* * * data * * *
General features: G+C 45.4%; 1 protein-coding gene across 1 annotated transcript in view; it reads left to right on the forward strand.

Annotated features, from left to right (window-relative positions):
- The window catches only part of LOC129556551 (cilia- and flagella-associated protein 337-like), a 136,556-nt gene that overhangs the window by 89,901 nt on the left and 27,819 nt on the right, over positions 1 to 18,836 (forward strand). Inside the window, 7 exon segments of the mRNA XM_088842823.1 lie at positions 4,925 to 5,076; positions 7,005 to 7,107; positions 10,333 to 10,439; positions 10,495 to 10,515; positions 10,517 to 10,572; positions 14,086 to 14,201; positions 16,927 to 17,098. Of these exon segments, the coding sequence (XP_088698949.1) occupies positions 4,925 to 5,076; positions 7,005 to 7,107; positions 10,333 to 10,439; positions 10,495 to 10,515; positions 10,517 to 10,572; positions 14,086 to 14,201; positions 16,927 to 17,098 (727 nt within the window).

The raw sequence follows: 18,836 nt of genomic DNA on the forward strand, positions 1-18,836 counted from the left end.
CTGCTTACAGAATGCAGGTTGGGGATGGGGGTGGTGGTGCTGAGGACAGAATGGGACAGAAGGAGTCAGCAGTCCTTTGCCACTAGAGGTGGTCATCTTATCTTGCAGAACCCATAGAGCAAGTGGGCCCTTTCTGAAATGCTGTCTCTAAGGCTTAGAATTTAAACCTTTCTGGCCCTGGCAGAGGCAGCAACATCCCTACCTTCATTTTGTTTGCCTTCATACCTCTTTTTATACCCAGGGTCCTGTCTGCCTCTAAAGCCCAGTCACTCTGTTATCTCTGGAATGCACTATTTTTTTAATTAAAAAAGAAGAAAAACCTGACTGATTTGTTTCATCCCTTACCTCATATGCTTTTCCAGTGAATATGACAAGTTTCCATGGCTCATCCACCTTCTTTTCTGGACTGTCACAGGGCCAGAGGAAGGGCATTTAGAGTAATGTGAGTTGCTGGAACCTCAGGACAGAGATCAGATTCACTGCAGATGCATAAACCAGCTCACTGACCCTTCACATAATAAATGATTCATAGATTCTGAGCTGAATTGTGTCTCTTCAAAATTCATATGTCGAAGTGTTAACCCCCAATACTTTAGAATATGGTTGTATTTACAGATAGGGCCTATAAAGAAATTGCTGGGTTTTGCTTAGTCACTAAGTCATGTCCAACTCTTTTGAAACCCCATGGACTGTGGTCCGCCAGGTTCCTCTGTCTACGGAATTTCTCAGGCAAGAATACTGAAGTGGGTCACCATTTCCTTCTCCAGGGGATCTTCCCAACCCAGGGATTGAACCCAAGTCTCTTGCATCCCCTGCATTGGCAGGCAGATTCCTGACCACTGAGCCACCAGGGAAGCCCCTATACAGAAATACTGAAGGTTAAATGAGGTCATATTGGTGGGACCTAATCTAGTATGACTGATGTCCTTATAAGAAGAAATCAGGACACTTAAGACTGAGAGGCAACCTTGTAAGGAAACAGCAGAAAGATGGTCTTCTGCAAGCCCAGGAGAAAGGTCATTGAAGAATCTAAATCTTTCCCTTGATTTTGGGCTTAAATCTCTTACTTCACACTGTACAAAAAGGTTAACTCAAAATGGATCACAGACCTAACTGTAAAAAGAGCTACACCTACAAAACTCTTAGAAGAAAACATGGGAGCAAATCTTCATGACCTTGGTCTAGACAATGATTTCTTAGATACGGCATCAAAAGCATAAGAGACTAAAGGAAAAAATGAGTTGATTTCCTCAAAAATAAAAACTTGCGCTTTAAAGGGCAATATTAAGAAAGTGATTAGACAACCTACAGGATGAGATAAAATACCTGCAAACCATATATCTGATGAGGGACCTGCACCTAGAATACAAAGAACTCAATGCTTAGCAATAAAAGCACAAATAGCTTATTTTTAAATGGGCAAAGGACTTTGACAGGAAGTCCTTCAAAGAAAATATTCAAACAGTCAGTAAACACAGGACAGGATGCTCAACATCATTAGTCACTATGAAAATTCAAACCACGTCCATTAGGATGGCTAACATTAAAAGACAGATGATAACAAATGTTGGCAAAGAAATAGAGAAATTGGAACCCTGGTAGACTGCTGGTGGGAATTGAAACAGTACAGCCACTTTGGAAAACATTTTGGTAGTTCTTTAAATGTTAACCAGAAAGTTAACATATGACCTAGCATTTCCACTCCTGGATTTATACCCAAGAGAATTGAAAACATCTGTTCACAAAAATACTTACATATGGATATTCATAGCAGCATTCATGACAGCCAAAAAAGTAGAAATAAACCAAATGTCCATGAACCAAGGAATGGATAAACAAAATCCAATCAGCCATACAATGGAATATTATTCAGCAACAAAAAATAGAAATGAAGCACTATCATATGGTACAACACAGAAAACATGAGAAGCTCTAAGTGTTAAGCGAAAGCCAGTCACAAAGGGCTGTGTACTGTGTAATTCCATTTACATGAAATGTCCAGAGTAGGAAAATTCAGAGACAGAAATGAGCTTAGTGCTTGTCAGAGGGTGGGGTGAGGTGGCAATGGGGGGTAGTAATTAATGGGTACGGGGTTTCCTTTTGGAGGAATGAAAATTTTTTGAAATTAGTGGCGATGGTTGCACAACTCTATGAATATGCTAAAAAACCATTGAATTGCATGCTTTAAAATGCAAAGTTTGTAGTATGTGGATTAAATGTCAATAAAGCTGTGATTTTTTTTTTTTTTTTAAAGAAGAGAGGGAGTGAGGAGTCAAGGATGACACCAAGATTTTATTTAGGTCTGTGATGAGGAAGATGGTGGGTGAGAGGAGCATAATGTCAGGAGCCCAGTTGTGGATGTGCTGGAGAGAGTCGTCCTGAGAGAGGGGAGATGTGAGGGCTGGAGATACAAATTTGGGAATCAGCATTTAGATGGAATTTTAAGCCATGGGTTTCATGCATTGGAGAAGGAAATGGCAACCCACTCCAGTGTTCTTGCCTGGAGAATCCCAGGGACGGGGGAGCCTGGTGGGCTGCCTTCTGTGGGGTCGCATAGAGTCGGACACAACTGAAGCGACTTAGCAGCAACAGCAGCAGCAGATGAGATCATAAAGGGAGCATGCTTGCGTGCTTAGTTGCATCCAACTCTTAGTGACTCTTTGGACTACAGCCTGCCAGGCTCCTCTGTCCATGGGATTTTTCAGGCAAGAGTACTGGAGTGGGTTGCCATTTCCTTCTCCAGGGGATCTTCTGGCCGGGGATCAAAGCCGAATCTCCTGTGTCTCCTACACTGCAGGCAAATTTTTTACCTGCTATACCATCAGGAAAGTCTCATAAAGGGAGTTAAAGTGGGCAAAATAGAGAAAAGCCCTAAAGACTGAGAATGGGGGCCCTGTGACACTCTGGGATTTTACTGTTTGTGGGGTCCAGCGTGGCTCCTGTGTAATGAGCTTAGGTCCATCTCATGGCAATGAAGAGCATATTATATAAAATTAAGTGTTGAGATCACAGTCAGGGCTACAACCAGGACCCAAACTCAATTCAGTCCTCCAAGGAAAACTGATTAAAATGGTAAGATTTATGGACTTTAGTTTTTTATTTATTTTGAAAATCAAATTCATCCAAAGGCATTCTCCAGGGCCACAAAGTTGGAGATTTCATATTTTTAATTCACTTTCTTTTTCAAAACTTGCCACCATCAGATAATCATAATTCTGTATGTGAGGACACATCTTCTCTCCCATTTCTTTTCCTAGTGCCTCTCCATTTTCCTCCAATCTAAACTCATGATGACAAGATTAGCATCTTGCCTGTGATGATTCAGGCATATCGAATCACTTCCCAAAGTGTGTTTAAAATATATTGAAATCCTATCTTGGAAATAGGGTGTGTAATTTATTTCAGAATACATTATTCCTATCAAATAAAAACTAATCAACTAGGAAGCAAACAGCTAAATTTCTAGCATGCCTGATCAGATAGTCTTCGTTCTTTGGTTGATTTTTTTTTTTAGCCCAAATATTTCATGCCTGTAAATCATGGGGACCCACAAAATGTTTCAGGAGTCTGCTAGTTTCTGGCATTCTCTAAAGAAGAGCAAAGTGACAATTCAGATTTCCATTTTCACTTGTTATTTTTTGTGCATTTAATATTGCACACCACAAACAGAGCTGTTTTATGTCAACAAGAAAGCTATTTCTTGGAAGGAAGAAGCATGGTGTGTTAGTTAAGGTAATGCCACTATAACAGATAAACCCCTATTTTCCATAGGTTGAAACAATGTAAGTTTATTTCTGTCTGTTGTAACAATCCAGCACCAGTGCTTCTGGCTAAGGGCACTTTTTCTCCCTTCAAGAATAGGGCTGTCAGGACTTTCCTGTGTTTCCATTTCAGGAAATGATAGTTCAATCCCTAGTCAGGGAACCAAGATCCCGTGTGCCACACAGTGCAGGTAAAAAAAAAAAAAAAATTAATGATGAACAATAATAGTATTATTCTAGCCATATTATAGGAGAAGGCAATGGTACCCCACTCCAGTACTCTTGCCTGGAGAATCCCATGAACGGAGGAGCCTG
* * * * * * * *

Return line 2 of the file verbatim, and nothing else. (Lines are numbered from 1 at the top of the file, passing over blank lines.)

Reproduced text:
Annotated features, from left to right (window-relative positions):